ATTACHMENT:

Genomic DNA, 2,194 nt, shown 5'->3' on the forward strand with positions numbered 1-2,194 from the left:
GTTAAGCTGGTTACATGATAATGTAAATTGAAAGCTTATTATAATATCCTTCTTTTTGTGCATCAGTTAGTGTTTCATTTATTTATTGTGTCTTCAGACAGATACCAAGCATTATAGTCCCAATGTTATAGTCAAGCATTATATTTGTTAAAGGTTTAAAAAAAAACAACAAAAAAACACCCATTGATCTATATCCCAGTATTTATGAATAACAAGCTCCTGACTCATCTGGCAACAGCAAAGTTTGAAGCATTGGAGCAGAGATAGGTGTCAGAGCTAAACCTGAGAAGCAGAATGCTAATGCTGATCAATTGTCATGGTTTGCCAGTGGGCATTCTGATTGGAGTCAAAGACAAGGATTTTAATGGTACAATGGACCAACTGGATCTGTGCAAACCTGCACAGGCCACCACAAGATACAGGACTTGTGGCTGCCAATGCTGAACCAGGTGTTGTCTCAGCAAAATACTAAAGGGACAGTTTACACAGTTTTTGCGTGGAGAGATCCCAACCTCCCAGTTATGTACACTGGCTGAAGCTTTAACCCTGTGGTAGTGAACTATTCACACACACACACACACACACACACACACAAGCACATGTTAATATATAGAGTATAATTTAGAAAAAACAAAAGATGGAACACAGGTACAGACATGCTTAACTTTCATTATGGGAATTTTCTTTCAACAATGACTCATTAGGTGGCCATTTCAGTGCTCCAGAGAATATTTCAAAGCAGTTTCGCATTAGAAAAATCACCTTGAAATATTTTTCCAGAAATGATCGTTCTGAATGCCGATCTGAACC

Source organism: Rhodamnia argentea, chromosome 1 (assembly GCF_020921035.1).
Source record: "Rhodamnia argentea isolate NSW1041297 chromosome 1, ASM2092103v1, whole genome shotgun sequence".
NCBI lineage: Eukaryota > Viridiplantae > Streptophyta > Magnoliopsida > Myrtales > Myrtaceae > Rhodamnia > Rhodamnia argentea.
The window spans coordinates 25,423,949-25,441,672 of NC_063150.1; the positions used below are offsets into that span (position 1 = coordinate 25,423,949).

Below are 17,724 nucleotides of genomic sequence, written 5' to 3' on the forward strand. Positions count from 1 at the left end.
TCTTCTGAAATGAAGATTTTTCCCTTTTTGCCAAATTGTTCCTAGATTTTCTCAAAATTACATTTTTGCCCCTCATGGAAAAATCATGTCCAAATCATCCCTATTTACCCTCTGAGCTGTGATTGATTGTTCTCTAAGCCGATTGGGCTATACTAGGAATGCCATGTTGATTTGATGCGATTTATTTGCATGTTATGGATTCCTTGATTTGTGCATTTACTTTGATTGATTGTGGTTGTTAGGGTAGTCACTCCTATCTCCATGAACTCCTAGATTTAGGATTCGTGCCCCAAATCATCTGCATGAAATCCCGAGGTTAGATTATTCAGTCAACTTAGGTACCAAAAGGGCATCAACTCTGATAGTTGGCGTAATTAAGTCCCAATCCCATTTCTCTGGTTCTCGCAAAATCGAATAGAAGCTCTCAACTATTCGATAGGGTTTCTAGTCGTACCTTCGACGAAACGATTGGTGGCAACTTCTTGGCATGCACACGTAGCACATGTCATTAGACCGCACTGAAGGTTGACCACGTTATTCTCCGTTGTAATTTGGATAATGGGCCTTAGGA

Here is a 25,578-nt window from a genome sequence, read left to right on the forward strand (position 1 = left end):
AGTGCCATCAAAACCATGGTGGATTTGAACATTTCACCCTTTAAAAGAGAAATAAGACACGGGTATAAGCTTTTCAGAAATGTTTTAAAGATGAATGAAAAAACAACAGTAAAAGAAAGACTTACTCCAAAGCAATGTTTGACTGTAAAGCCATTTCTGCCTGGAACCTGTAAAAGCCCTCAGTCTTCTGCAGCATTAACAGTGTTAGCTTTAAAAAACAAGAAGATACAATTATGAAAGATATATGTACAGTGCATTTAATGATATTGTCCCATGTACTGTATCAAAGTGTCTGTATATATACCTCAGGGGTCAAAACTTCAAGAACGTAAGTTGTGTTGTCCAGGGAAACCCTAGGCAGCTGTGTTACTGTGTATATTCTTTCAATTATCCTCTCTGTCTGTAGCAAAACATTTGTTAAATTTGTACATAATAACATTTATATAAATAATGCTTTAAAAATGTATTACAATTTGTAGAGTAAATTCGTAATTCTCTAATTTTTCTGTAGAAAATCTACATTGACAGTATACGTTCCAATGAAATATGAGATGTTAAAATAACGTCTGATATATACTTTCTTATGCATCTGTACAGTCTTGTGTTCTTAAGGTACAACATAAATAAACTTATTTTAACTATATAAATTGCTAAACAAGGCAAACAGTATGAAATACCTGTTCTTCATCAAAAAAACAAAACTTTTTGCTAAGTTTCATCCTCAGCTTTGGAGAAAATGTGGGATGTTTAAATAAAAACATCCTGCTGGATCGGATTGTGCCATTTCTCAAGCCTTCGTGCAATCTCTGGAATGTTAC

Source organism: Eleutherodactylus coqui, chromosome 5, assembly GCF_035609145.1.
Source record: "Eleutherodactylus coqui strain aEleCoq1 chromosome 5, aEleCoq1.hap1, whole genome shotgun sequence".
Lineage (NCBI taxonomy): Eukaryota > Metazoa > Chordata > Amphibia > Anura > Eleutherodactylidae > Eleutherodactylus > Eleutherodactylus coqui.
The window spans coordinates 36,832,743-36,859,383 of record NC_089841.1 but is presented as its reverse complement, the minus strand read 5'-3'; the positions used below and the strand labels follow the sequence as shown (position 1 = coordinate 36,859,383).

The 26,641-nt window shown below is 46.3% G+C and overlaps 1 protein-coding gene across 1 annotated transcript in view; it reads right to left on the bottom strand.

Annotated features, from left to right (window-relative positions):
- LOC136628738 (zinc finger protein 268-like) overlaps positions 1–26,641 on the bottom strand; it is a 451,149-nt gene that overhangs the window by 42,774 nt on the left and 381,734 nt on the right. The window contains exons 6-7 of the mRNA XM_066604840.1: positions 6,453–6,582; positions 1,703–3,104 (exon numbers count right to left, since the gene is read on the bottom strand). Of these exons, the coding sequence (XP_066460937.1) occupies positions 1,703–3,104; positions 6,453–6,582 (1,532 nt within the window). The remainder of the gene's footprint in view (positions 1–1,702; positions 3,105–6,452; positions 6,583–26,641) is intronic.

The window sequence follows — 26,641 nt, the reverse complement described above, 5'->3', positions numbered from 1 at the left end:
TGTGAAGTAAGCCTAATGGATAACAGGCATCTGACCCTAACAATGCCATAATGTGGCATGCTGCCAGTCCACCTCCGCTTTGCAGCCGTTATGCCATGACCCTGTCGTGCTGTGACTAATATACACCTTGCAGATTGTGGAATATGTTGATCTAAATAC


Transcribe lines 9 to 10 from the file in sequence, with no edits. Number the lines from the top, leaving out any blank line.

Here is a 25,578-nt window from a genome sequence, read left to right on the forward strand (position 1 = left end):
AGTGCCATCAAAACCATGGTGGATTTGAACATTTCACCCTTTAAAAGAGAAATAAGACACGGGTATAAGCTTTTCAGAAATGTTTTAAAGATGAATGAAAAAACAACAGTAAAAGAAAGACTTACTCCAAAGCAATGTTTGACTGTAAAGCCATTTCTGCCTGGAACCTGTAAAAGCCCTCAGTCTTCTGCAGCATTAACAGTGTTAGCTTTAAAAAACAAGAAGATACAATTATGAAAGATATATGTACAGTGCATTTAATGATATTGTCCCATGTACTGTATCAAAGTGTCTGTATATATACCTCAGGGGTCAAAACTTCAAGAACGTAAGTTGTGTTGTCCAGGGAAACCCTAGGCAGCTGTGTTACTGTGTATATTCTTTCAATTATCCTCTCTGTCTGTAGCAAAACATTTGTTAAATTTGTACATAATAACATTTATATAAATAATGCTTTAAAAATGTATTACAATTTGTAGAGTAAATTCGTAATTCTCTAATTTTTCTGTAGAAAATCTACATTGACAGTATACGTTCCAATGAAATATGAGATGTTAAAATAACGTCTGATATATACTTTCTTATGCATCTGTACAGTCTTGTGTTCTTAAGGTACAACATAAATAAACTTATTTTAACTATATAAATTGCTAAACAAGGCAAACAGTATGAAATACCTGTTCTTCATCAAAAAAACAAAACTTTTTGCTAAGTTTCATCCTCAGCTTTGGAGAAAATGTGGGATGTTTAAATAAAAACATCCTGCTGGATCGGATTGTGCCATTTCTCAAGCCTTCGTGCAATCTCTGGAATGTTAC